Citizen science: If you see a blue land crab at the beach, researchers want to know about it
Biologists are asking visitors to eastern North Carolina’s beaches to be on the lookout for a crab species that’s not native to the Carolinas.
The first confirmed blue land crab sighting in the state occurred early this summer and researchers don’t yet know the extent of the crab’s distribution in the region. That’s why they’re turning to citizen scientists for help.
North Carolina Museum of Science researcher Dr. Bronwyn Williams said a blue land crab was first found in Emerald Isle this summer.
“It was the first report of a blue land crab in North Carolina,” she said.
Occasional sightings of the large crabs have been reported in South Carolina since 2008.
Since the sighting was reported in Carteret County, Williams said there have been, “A handful of other reports in and around the Bogue Sound area that certainly suggests that this was not just a single crab that hitched a ride, you know, let's say on somebody's boat trailer or outside vehicle luggage.”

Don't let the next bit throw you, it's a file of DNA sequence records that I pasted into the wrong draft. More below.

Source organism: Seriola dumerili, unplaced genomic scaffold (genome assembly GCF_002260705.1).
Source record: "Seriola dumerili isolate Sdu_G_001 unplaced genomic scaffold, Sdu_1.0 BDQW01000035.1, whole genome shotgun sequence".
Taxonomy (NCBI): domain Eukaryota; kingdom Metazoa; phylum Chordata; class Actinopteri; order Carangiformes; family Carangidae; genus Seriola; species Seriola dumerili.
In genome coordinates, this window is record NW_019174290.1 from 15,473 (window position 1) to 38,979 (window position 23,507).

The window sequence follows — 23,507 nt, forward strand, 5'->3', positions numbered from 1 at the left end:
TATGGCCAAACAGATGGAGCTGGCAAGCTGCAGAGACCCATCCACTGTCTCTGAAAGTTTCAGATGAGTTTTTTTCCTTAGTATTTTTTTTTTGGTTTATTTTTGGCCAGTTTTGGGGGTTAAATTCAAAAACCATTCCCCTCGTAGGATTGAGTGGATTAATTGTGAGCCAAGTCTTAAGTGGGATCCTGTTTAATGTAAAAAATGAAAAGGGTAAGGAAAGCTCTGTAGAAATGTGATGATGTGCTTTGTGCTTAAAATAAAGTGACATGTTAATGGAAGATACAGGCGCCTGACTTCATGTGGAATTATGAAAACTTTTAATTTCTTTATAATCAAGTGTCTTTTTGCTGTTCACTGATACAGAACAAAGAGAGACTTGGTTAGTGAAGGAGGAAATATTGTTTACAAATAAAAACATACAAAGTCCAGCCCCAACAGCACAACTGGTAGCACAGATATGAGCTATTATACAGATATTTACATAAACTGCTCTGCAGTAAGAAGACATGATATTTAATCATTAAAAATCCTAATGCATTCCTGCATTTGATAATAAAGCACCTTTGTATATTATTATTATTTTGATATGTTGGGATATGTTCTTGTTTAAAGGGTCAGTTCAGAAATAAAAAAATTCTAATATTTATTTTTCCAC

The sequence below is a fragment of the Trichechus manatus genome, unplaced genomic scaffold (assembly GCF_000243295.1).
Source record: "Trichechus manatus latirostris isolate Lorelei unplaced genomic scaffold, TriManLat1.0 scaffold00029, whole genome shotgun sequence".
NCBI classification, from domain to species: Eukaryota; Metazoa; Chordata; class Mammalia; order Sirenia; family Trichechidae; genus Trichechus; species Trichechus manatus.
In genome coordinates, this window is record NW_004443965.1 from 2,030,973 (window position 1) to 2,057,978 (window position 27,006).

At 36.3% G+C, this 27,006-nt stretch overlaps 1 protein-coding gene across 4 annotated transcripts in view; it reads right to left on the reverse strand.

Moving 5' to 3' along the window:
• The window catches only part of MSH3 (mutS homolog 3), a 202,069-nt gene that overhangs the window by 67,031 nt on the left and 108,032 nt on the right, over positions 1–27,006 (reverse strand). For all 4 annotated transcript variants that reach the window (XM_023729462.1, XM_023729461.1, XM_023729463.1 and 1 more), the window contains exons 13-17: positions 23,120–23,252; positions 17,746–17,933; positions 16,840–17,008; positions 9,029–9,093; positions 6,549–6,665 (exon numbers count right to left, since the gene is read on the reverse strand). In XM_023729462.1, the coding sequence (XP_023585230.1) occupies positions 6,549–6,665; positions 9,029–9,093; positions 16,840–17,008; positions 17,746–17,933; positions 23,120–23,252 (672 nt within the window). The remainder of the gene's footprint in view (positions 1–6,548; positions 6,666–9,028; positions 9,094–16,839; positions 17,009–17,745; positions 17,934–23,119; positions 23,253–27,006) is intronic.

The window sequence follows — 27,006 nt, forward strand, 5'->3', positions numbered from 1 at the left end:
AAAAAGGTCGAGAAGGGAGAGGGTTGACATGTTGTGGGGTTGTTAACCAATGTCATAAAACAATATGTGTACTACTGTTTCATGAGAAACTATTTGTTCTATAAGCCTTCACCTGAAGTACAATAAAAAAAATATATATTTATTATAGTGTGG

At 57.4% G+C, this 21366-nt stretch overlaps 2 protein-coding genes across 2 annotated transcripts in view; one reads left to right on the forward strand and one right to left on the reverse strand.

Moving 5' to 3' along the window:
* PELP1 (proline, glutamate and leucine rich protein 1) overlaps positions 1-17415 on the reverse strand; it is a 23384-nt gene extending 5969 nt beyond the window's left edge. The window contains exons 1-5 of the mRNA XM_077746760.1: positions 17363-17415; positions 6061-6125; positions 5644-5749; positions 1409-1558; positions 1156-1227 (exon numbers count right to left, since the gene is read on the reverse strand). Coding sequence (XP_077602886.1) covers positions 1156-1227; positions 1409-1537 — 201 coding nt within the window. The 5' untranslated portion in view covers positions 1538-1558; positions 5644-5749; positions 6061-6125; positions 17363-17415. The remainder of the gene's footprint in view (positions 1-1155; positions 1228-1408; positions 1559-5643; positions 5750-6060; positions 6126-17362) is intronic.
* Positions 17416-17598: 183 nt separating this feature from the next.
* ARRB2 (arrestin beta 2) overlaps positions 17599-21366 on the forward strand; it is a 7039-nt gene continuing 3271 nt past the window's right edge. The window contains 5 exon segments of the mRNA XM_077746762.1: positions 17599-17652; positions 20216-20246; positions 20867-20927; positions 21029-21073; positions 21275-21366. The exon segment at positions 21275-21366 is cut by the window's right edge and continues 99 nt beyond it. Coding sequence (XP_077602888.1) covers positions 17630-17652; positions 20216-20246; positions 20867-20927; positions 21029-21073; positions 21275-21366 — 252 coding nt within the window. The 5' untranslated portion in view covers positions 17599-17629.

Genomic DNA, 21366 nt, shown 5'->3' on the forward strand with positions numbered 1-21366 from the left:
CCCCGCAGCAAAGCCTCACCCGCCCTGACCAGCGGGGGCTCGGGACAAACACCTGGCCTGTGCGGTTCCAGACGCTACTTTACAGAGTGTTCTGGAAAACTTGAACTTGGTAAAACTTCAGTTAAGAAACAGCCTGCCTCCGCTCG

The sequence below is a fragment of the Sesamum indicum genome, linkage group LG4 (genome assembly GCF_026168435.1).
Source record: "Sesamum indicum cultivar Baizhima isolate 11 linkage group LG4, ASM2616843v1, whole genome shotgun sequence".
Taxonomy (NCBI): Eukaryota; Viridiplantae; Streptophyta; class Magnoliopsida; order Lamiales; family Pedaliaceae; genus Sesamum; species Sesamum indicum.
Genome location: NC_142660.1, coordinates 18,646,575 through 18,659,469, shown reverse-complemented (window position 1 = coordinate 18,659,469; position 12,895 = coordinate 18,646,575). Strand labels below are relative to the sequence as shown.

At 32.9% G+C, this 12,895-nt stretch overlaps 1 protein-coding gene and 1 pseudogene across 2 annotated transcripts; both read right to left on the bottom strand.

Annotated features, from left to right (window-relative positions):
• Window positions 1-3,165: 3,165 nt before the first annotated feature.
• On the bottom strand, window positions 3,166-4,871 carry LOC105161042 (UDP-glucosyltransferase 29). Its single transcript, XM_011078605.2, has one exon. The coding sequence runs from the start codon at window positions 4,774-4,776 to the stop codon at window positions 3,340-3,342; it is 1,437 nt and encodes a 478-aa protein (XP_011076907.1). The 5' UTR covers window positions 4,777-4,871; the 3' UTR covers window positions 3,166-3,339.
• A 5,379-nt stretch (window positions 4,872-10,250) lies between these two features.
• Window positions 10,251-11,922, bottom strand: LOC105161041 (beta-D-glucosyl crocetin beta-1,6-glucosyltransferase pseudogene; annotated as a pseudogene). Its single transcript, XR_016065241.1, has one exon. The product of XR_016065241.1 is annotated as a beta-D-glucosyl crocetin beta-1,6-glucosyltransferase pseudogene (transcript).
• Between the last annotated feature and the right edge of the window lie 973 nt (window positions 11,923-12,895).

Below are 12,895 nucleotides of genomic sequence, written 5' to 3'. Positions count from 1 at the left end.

The crab isn’t being treated as an invasive species, but a non-native one, because Williams said it’s too early to tell if it may have a negative impact on the beach environment.
“What sort of impacts it might have, whether it be on native crabs or other animals, or, more likely, vegetation since blue land crabs are, are known to be vegetarians and love to eat little tender shoots of grasses and other plants,” she explained.
Williams said anyone that spots a blue land crab along Bogue Sound is being asked to report the sighting online – with any photos or videos of the crustacean.
Despite their name, the crabs vary widely in color. She said adult males tend to have the characteristic blue-gray coloring, but females can also be white or ash-gray, and juveniles can range from orangish to dark brown to purple.
They’re also hoping to collect a few live crabs for testing. However, she said catching one of the elusive crabs should be done with some caution.
“These crabs can be quite large, and they have a very large claw. The going, it's going to hurt.” Williams said, “So, some caution is certainly warranted in trying to capture these crabs.
She said covering the crab with a bucket or container may be the safest way to avoid a pinch.
The museum and the North Carolina Department of Environmental Quality are working together on the research project.
People that spot a blue land crab can report that sighting HERE.
Click on the "listen" button above to hear the full interview with Dr. Williams.